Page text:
Recently I came across a video career coach Kathy Caprino had posted on her website. Some of you will remember Kathy from episode 14 of the show. She talked about the difficulty so many women having fitting into the typical corporation. She now counsels a lot of those women.
In this video she was responding to an email from a reader. The woman had a corporate career and wasn’t enjoying it. She’d started a side project she was passionate about – a travel blog. But despite several months’ worth of effort the blog wasn’t getting much traffic. She wanted to know whether to give up. I wanted to know why so many of us assume endeavors like this will be successful right away.
“You know I was thinking about why do we assume it’s going to be easy, and I think there are three key reasons for that: social media and internet marketing gurus sell to us by saying it’s all going to be a split second, blink of an eye, drop of a hat, and it’s just not true… the second is, our level of experience: what I find is people who have launched things in the world, in the corporate world, entrepreneurially, otherwise, creatively, they know how much effort it takes, how hard it is, so your level of experience in doing this will gauge, it informs you. Third is, a lot of people try to do this stuff by themselves, alone, in a vacuum, you should reach out and get some form of expertise, so you do need not necessarily to pay a lot of money, but you do need expert help when you’re launching something like that.”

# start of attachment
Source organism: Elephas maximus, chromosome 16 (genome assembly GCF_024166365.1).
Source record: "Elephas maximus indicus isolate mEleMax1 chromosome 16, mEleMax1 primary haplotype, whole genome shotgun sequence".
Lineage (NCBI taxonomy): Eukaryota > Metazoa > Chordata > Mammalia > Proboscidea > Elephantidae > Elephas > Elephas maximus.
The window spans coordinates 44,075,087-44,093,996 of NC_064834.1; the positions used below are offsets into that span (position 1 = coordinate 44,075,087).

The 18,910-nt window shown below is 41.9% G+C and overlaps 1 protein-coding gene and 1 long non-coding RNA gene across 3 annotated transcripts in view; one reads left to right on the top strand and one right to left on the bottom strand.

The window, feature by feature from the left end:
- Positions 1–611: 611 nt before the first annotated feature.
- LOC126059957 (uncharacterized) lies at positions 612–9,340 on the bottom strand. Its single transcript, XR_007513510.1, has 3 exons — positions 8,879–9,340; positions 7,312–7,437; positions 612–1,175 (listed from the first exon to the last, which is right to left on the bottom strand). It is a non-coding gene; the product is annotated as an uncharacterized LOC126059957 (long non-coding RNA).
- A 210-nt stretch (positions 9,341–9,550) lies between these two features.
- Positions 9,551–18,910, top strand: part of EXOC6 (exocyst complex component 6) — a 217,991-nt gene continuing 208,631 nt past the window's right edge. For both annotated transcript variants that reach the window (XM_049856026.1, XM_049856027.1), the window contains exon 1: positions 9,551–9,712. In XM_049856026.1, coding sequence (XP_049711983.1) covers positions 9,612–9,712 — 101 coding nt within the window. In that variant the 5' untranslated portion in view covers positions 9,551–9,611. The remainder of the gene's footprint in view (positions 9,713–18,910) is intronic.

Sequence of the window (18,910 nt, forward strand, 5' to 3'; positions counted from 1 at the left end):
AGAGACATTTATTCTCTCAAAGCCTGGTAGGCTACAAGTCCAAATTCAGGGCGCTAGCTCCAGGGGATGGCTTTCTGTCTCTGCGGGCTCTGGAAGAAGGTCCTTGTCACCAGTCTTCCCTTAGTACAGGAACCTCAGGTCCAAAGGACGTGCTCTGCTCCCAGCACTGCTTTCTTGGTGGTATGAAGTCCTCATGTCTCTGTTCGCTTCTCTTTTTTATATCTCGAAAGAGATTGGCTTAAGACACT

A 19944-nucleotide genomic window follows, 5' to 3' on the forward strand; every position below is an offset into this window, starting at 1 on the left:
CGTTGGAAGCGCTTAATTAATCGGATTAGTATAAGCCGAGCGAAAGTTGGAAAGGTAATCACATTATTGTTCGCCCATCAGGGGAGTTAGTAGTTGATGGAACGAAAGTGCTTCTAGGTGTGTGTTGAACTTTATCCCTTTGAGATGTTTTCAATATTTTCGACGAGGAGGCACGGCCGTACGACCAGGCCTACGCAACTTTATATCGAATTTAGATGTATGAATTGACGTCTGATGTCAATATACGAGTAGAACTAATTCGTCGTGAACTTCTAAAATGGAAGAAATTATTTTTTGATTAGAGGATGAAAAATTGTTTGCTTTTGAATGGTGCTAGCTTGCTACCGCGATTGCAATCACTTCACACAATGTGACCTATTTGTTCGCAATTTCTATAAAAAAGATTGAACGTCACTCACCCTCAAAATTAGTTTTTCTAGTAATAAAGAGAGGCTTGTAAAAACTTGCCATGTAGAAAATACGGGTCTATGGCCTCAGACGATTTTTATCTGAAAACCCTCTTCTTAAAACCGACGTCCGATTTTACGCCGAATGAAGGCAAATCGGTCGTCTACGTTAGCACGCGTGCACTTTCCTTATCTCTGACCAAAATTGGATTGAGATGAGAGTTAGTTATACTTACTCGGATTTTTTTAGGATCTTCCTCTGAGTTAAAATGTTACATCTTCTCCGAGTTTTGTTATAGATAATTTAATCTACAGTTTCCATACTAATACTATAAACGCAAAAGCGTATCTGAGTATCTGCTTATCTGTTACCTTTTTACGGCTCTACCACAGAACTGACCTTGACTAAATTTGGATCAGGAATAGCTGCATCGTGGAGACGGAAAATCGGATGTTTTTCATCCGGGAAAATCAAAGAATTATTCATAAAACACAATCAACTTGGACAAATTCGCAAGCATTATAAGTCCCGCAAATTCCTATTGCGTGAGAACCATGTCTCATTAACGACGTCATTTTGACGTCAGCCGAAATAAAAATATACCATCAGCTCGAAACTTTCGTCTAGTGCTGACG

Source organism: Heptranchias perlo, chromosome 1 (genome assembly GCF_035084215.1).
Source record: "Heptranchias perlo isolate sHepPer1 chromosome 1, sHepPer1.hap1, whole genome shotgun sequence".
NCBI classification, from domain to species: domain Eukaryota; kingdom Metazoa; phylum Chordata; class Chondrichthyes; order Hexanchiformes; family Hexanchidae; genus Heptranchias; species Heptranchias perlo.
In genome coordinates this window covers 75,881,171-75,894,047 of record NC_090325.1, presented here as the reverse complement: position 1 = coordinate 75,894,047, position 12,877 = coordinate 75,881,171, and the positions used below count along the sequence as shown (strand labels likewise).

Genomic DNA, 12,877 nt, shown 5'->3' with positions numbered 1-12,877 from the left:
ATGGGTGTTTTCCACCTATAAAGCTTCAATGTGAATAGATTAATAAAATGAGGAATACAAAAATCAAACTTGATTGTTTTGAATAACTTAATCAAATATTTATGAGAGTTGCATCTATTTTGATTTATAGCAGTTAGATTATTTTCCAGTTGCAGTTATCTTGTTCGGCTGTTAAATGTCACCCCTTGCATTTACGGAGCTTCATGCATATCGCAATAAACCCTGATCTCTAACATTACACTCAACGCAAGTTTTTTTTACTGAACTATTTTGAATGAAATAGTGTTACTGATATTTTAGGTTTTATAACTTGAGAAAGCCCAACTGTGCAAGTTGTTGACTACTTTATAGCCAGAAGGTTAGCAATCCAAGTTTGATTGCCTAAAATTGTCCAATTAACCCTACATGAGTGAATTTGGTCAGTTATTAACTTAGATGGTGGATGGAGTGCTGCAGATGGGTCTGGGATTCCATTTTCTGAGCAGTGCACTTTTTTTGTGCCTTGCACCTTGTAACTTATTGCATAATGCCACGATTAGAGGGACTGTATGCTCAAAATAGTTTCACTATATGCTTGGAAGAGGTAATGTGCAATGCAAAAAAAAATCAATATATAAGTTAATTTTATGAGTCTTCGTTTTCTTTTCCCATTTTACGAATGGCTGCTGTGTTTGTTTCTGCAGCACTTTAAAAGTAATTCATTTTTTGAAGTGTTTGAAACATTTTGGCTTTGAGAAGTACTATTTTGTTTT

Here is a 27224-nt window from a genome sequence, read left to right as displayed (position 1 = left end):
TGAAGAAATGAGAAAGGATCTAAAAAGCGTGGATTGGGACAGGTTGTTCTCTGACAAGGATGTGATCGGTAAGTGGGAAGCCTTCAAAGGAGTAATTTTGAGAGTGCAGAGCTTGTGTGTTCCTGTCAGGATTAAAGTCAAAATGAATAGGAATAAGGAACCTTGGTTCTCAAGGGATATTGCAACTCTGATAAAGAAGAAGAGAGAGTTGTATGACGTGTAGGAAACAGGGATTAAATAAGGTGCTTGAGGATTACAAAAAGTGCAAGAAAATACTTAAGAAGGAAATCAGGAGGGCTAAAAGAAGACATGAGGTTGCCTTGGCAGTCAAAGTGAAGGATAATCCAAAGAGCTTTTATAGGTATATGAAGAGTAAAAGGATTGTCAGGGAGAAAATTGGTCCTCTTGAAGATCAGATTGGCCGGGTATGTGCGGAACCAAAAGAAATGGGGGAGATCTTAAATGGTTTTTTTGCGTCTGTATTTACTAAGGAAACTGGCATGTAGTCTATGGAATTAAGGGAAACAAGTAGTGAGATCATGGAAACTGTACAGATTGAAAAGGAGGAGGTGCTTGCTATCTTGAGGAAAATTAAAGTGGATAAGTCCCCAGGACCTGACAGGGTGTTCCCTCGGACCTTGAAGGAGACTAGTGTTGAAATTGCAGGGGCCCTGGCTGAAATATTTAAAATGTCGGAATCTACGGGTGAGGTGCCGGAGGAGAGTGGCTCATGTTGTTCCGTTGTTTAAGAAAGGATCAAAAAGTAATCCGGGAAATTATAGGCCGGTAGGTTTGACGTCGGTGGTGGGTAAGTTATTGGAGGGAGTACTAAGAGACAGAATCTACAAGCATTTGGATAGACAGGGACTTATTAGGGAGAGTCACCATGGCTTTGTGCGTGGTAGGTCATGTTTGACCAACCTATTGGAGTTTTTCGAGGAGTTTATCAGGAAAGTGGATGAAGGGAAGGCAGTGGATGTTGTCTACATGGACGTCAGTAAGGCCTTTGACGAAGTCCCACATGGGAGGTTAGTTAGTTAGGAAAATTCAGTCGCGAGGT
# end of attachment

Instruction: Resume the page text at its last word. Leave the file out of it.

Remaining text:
I prodded her on the gender factor. Could a man have written the exact same email? Are women more easily discouraged by an apparent lack of progress? Kathy says there’s something in that.
“The women I work with anyway are what I call, often, perfectionistic over-functioners. They need to get an A in everything, and they do more than is necessary, more than is appropriate and more than is healthy. I see it over and over and over again, and there is a reluctance to reach out and get help, and there is truly a reluctance to invest in yourself. I know how hard that is, having my own business, you have to pay all the bills, sock away something in savings so you can invest later, and in order to grow you have to pay for things, a new website, whatever. I do feel from my experience that women struggle with that more than men.”
Some of you will have heard me talk about this in the show I did on women’s relationship with money. Many of us are happy to splurge on some indulgence like a new shirt, but balk at paying for services that could have a much longer-lasting effect on our lives. But back to what it takes to build a new endeavor from scratch.
“You know there’s another thing we didn’t talk about, that build it and they will come belief – and some people, it’s a new-agey believe, a spiritual belief, and I am a spiritual individual, I believe in spiritual principles, but this build it and they will come, and do what you love and the money will follow, I don’t believe in either of those, necessarily. But there are an awful lot of messages that if you’re doing it right you’re just going to attract wealth and fame and recognition and ease, and it’s just not accurate.”